ICS organizational structure develops in a modular fashion based on the kind and size of an incident. It builds from the TOP down with responsibility and performance placed initially with the Incident Commander.
If one individual can simultaneously manage all major functional areas, no further organization is required. Positions that are not assigned/filled are functionally performed at the next higher level. If one or more of the areas requires independent management, a person is named to be responsible for that area.
When the number of resources on an incident (single resources, Task Forces or Strike Teams) exceeds the 5-1 span-of-control of the Operations Chief, then Divisions and Groups are established.
The types of incidents for which the ICS is applicable are many and varied. They include such things as major wildland and urban fires, floods, hazardous substance spills, Multi-Casualty Incidents, aircraft accidents, earthquakes, hurricanes, tornadoes, and tsunamis.
Because of the functional unit management structure, the ICS is equally applicable to small incidents and for use in normal operations. Basically, once the ICS operating concepts are adopted by an agency, the system structure will develop in a natural fashion based on incident requirements.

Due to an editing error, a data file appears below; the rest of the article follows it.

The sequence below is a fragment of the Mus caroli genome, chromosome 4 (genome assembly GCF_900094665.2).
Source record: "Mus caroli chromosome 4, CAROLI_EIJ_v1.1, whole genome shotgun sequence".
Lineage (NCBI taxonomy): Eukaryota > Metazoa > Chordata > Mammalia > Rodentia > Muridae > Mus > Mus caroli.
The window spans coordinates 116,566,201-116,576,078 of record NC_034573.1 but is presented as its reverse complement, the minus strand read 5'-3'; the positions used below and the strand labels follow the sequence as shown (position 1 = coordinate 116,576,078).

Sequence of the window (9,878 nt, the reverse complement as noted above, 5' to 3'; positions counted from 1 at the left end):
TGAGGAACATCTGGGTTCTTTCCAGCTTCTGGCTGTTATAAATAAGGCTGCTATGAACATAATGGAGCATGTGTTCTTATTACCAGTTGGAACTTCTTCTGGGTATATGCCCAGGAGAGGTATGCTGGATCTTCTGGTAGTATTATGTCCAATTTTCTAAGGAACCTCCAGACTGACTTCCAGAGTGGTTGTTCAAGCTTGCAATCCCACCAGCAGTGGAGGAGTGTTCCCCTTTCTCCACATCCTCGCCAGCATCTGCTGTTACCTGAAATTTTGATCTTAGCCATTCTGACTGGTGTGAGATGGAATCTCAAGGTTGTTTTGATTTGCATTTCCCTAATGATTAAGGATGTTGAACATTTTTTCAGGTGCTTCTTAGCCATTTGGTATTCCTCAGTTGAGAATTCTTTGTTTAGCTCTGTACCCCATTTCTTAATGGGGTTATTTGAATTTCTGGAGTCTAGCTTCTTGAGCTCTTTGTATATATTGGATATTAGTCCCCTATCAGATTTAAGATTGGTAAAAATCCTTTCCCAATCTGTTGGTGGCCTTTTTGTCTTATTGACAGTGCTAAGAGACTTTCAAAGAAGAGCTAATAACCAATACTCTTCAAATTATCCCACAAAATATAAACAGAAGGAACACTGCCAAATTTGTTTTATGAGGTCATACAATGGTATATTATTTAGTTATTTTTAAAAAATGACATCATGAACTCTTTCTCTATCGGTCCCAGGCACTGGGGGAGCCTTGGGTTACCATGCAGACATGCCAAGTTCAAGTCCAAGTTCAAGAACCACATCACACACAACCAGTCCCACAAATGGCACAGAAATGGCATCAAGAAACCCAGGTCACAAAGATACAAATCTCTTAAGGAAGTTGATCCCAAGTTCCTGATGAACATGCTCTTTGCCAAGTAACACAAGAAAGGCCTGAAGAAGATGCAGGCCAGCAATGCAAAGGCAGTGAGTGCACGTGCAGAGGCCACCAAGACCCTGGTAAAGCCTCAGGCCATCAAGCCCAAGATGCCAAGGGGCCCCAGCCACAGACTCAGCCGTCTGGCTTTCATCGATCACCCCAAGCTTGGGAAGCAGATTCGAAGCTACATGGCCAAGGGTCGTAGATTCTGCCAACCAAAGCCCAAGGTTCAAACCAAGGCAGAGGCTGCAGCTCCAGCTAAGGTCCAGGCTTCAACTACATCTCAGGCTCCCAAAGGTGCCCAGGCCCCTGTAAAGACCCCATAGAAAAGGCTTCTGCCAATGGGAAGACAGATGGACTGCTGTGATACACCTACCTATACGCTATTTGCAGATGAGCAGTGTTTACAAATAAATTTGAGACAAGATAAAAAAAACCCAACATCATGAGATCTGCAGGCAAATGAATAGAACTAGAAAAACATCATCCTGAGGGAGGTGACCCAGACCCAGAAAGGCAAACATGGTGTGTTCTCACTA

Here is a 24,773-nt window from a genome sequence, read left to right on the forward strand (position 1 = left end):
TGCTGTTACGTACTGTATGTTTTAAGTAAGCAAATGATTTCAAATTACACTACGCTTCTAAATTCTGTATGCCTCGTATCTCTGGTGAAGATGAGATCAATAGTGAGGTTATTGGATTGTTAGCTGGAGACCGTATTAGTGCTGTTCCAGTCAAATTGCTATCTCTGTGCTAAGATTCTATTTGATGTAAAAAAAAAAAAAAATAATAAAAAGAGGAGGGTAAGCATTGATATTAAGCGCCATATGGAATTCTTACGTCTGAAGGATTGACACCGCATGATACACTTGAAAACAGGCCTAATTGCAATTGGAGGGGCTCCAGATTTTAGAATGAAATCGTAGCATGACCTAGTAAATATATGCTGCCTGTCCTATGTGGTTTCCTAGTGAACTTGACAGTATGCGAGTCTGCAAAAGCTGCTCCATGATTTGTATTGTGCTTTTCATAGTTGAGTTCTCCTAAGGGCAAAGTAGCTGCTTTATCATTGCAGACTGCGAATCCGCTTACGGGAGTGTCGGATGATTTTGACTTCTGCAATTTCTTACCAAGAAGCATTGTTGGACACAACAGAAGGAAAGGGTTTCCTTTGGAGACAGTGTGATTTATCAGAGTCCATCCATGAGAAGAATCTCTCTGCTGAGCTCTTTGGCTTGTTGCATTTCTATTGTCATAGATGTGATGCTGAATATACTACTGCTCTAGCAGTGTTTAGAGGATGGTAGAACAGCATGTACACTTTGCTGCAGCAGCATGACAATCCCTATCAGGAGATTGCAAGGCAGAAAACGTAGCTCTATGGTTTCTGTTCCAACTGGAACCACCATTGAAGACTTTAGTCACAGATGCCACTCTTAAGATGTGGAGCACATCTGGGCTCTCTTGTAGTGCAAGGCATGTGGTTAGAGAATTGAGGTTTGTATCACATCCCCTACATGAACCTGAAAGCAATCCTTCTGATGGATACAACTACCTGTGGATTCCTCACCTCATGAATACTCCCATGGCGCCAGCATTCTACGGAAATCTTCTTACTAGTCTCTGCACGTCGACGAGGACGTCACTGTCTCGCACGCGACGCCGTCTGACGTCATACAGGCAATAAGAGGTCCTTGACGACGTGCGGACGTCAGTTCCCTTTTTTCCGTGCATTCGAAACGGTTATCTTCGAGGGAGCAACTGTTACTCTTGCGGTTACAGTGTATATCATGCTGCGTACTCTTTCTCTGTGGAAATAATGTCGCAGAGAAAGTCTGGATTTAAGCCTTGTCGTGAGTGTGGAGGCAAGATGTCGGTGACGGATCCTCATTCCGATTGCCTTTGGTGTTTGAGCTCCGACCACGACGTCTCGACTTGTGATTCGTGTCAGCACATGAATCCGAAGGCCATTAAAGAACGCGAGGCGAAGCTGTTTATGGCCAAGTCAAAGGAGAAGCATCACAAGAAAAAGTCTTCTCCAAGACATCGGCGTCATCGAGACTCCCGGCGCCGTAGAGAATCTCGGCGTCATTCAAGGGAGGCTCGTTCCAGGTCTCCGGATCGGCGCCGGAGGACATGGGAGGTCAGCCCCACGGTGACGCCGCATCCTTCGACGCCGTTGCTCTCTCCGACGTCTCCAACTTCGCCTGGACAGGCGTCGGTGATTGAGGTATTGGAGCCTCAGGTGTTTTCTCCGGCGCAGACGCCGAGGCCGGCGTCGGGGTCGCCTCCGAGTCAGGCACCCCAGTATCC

At the fire, the situation is coming under control.The towns have been protected and the fires are out in those areas. Only the threat to the City remains. The wind has reduced and the fire break along the marsh should be more than enough to stop the windblown embers from further igniting dry grasses and brush. Cautiously, the end of the fire seems in sight.
Even though the fire is still not under control, the Planning Section Chief has setup a Demobilization unit to develop the Incident Demobilization Plan, such as specific demobilization instructions for all overhead and resources that require demobilization. such as the communications unit. Many city and county agencies do not require demobilization due to their local nature.
The Planning Section Resources Unit made certain that all assigned personnel and resources checked in at the incident, while maintaining current status on all resources, and a master list of all resources.
The Logistics Section is comprised of two branches - service and support. Under support are the Supply Unit, Facilities Unit and Ground Support Unit. Under services are the Communications Unit, Medical Unit and Food Unit. Communications follow need, so personnel who assist in communications must FIRST understand the organization. Than,they are better equipped to understand the flow of communications. The examples used here, while fire oriented, apply equally to other events with modifications as appropriate.
(Concludes next week.)